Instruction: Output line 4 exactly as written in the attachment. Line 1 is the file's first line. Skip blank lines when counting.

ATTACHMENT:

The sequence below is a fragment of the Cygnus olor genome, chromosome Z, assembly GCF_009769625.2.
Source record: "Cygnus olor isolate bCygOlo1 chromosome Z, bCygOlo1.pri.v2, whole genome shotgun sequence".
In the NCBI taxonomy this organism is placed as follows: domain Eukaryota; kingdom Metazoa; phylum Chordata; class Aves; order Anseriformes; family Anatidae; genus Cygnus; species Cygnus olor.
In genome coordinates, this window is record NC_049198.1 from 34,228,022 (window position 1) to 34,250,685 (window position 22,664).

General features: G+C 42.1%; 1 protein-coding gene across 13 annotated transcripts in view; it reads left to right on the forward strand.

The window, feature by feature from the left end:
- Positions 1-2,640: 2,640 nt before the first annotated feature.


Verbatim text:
In genome coordinates, this window is record NC_049198.1 from 34,228,022 (window position 1) to 34,250,685 (window position 22,664).